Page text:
Why Freedom of Press under Article-19? 7 Supreme Court Judgments

Why Freedom of Press under Article-19? 7 Supreme Court Judgments

Dear readers, this article & others (Part-A, B & D-F) on “Freedom of Speech (Art. 19)” & related Supreme Court judgments on freedom of press,  Romesh Thappar v. State of Madras, Indian Express (Bombay) Pvt. Ltd. v. Union of India (1985), Sakal Papers Ltd. v. Union of India (1962), Newsprint Control Order are informative with facts & will educate general public, students, teachers and help competitive aspirants in preparation of IAS, PCS, CLAT, AIBE, UGC/NET, and other exams.

Freedom of speech and expression is a natural and legal right of an individual to express one’s opinions, ideas & information freely and receive the same from others, without interference, through any means, media, and mode”. __ Dr. Md. Usmangani Ansari

The Constitution is not an instrument for the Government to restrain the people, it is an instrument for the people to restrain the Government”.1Patrick Henry (1736-1799)


Read related articles:

  1. PIL Part-1: What is Public Interest Litigation (PIL)? 
  2. PIL Part-2:  PIL Filer, Importance, Weakness, Development Phases, and Growth of PIL in India


Supreme Court Judgments on Freedom of Press

The Supreme Court and High Courts with the help of their judicial creativity, wisdom, and craftsmanship have widened the scope of freedom of speech and expression by adding many elements through judgments in the following fields:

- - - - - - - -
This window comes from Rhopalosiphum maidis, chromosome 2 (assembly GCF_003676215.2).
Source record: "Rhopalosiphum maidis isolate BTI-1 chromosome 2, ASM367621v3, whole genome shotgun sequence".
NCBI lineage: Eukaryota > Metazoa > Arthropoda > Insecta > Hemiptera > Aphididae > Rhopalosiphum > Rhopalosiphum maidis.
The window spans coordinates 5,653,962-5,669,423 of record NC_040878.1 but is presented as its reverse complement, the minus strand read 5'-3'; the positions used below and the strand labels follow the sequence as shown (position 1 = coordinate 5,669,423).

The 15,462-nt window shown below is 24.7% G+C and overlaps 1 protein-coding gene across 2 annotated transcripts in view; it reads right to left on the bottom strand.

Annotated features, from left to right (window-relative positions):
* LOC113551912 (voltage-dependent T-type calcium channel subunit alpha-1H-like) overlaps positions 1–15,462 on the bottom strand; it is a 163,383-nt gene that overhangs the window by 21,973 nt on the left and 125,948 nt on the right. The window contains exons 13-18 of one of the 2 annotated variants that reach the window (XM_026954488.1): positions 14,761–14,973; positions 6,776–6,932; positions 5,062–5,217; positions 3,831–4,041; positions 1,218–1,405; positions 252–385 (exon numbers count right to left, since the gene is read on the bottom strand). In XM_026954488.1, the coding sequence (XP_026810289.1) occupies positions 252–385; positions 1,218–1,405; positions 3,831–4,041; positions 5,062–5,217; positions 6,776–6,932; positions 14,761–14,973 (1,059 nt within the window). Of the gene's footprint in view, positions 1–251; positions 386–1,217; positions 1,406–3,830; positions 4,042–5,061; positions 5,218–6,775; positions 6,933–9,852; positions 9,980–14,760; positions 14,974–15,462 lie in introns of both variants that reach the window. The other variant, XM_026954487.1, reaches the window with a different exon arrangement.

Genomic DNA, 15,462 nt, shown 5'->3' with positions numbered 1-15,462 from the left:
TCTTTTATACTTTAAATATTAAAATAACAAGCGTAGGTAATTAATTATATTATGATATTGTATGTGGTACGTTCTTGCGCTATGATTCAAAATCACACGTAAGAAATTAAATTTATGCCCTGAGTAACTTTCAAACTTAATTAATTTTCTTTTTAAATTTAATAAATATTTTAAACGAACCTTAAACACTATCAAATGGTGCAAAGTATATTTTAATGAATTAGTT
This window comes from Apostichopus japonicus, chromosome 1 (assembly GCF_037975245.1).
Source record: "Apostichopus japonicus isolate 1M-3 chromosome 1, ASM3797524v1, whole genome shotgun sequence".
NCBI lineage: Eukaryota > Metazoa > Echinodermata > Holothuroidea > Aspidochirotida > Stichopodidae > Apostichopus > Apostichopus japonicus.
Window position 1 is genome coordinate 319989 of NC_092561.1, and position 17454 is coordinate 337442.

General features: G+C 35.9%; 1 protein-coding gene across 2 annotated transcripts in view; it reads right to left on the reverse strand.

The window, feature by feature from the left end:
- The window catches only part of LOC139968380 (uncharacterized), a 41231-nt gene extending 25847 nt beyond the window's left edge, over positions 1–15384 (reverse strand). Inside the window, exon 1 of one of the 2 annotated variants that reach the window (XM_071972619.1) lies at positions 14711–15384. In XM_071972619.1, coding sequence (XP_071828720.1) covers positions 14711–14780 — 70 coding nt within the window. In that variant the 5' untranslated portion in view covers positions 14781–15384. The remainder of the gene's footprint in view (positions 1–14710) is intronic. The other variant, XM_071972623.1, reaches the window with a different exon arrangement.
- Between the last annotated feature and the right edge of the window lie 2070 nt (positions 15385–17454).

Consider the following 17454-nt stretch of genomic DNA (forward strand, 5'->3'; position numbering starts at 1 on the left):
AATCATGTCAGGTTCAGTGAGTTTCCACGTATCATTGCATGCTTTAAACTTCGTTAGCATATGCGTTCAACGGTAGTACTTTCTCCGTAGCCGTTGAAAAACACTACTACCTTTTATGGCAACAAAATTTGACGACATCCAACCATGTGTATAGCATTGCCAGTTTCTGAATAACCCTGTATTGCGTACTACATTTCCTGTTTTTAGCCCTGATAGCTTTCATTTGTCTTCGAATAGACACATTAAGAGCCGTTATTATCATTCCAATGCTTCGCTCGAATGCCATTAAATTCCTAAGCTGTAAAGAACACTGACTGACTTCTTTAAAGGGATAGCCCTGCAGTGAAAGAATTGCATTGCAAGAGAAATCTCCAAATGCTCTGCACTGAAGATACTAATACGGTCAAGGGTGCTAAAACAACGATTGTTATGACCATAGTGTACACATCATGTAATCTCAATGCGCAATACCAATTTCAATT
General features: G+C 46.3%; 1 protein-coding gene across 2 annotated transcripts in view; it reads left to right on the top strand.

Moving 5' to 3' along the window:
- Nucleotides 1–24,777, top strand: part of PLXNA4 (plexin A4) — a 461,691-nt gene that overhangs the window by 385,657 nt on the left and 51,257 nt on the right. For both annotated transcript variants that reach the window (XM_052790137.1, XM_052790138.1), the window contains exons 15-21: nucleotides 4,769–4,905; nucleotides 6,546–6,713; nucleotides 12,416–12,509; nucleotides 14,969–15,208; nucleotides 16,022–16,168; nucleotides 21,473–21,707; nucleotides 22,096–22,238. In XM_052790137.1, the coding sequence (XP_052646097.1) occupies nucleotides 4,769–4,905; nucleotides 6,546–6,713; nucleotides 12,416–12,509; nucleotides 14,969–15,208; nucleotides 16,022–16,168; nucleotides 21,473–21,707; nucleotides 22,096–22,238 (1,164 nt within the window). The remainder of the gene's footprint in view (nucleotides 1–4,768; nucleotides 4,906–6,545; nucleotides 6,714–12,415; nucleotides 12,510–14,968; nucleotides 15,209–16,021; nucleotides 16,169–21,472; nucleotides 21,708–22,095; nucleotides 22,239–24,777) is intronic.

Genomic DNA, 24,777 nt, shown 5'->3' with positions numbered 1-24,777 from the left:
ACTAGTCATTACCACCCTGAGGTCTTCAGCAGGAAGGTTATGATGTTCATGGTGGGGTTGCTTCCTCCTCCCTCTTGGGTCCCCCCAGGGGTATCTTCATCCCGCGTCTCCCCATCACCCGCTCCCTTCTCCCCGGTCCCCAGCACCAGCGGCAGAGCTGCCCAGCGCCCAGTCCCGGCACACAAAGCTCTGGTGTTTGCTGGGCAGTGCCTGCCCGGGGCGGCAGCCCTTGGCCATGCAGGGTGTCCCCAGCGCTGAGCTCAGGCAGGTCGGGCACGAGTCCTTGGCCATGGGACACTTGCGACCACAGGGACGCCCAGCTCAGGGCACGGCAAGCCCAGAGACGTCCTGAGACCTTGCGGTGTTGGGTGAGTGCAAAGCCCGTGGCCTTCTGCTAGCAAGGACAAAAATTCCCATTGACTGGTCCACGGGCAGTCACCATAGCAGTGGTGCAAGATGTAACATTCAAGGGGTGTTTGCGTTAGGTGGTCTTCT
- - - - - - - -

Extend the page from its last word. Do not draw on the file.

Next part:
A. Freedom of Press

The press, being a powerful medium of mass communication, should be free to play its role in building a strong viable democratic society. Freedom of speech & expression includes the right to propagate one’s views through print media or electronic media e.g. radio, television, or social media subject to reasonable restrictions imposed under Article 19(2). Freedom of Press includes freedom of publication, freedom of circulation, and freedom against pre-censorship. The freedom of the press is strengthened by the following judgments:

1. Romesh Thappar v. State of Madras (1950)

It was amongst the earliest cases to be decided by the Supreme Court declaring “freedom of the press as an essential part of the right of freedom of speech and expression 12. In this case, it was observed by Patanjali Sastri J. that the right to freedom of the press includes the right to propagate, publish, and circulate ideas and views. He also observed that it should be used as a first provision for the foundation of all democratic organizations as the free political discussion is an essential condition for the proper functioning of the process of Government.

2. Brij Bhushan v. State of Delhi (1950)

This case was related to the pre-censorship of media. In this case13, the validity of order imposing pre-censorship on an English Weekly of Delhi called “ORGANIZER“, which directed the editor and publisher of a newspaper to submit for scrutiny, in duplicate, before the publication, all communal matters, all the matters and news and views about Pakistan, including photographs, and cartoons, was struck down by the Supreme Court on the ground that it was a restriction on the liberty of the press. Other observations of the Hon’ble Supreme Court were:

  • The apex court bench led by the Chief Justice of India has clarified that neither the judiciary nor the executive could have oversight of media content.